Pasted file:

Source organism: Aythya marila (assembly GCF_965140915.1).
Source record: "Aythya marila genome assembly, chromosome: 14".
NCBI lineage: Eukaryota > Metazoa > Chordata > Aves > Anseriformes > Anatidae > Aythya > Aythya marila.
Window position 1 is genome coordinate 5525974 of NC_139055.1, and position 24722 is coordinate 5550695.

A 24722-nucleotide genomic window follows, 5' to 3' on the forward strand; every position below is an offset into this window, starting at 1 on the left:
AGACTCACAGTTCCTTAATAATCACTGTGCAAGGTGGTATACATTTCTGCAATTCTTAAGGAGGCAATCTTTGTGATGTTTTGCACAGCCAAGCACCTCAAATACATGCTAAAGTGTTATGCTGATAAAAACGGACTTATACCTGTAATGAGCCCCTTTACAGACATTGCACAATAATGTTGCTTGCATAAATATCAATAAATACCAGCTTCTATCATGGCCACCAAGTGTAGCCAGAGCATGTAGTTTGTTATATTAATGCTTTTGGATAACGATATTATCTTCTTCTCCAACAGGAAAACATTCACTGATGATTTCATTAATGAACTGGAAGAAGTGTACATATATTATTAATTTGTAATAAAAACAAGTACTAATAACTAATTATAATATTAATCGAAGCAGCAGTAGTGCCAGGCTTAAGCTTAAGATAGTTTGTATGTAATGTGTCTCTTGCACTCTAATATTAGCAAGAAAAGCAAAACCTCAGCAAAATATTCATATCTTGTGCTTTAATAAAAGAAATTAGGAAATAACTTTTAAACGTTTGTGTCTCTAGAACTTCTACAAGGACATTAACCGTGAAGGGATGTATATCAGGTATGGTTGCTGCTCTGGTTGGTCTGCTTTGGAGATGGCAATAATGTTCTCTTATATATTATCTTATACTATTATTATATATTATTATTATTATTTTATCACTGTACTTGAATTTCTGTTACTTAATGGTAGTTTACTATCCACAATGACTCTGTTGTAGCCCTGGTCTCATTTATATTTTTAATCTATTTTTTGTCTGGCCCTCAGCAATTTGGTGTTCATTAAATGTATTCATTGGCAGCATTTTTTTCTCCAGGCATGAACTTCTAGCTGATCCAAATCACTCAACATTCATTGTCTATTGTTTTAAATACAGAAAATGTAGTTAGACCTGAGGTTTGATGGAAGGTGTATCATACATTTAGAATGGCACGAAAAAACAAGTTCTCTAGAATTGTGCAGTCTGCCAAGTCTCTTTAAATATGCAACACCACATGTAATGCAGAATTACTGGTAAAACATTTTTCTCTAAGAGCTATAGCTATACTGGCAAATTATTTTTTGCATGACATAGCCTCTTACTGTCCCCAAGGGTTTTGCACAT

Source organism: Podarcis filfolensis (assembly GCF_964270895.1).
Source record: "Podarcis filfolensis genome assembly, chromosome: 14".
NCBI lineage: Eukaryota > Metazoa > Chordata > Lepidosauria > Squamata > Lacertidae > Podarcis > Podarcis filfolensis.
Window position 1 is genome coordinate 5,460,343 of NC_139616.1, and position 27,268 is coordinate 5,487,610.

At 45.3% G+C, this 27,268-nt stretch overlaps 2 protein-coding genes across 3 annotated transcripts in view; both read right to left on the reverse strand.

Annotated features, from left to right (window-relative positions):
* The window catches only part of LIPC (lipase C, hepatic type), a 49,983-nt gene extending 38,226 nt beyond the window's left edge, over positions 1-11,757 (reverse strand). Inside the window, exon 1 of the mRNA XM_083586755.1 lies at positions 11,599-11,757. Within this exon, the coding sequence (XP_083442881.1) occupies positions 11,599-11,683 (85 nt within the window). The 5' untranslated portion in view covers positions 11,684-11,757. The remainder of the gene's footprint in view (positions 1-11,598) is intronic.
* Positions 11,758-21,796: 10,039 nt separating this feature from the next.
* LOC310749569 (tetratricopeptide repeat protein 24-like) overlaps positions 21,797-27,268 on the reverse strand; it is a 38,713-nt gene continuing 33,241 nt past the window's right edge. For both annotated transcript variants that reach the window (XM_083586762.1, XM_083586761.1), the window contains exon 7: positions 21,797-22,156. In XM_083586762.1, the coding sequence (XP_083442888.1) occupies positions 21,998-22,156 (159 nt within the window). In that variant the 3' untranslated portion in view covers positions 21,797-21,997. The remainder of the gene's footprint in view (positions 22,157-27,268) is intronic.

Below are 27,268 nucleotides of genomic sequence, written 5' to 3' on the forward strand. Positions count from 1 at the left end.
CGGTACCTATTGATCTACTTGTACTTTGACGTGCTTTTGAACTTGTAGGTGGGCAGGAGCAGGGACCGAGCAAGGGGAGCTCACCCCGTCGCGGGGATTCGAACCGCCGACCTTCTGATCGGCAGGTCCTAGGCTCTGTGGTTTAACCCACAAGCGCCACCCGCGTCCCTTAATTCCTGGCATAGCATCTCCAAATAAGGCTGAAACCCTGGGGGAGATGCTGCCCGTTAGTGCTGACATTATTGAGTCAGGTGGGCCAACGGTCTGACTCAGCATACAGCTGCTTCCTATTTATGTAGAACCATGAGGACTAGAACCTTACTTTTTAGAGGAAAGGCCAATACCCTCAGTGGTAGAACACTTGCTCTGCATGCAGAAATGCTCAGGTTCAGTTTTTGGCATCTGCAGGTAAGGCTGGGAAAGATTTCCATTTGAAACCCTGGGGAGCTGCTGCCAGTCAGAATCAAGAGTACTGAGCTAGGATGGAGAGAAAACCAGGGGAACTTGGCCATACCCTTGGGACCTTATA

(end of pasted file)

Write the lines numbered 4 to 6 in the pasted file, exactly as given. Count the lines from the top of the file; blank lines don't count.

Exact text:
Window position 1 is genome coordinate 5525974 of NC_139055.1, and position 24722 is coordinate 5550695.

A 24722-nucleotide genomic window follows, 5' to 3' on the forward strand; every position below is an offset into this window, starting at 1 on the left:
AGACTCACAGTTCCTTAATAATCACTGTGCAAGGTGGTATACATTTCTGCAATTCTTAAGGAGGCAATCTTTGTGATGTTTTGCACAGCCAAGCACCTCAAATACATGCTAAAGTGTTATGCTGATAAAAACGGACTTATACCTGTAATGAGCCCCTTTACAGACATTGCACAATAATGTTGCTTGCATAAATATCAATAAATACCAGCTTCTATCATGGCCACCAAGTGTAGCCAGAGCATGTAGTTTGTTATATTAATGCTTTTGGATAACGATATTATCTTCTTCTCCAACAGGAAAACATTCACTGATGATTTCATTAATGAACTGGAAGAAGTGTACATATATTATTAATTTGTAATAAAAACAAGTACTAATAACTAATTATAATATTAATCGAAGCAGCAGTAGTGCCAGGCTTAAGCTTAAGATAGTTTGTATGTAATGTGTCTCTTGCACTCTAATATTAGCAAGAAAAGCAAAACCTCAGCAAAATATTCATATCTTGTGCTTTAATAAAAGAAATTAGGAAATAACTTTTAAACGTTTGTGTCTCTAGAACTTCTACAAGGACATTAACCGTGAAGGGATGTATATCAGGTATGGTTGCTGCTCTGGTTGGTCTGCTTTGGAGATGGCAATAATGTTCTCTTATATATTATCTTATACTATTATTATATATTATTATTATTATTTTATCACTGTACTTGAATTTCTGTTACTTAATGGTAGTTTACTATCCACAATGACTCTGTTGTAGCCCTGGTCTCATTTATATTTTTAATCTATTTTTTGTCTGGCCCTCAGCAATTTGGTGTTCATTAAATGTATTCATTGGCAGCATTTTTTTCTCCAGGCATGAACTTCTAGCTGATCCAAATCACTCAACATTCATTGTCTATTGTTTTAAATACAGAAAATGTAGTTAGACCTGAGGTTTGATGGAAGGTGTATCATACATTTAGAATGGCACGAAAAAACAAGTTCTCTAGAATTGTGCAGTCTGCCAAGTCTCTTTAAATATGCAACACCACATGTAATGCAGAATTACTGGTAAAACATTTTTCTCTAAGAGCTATAGCTATACTGGCAAATTATTTTTTGCATGACATAGCCTCTTACTGTCCCCAAGGGTTTTGCACAT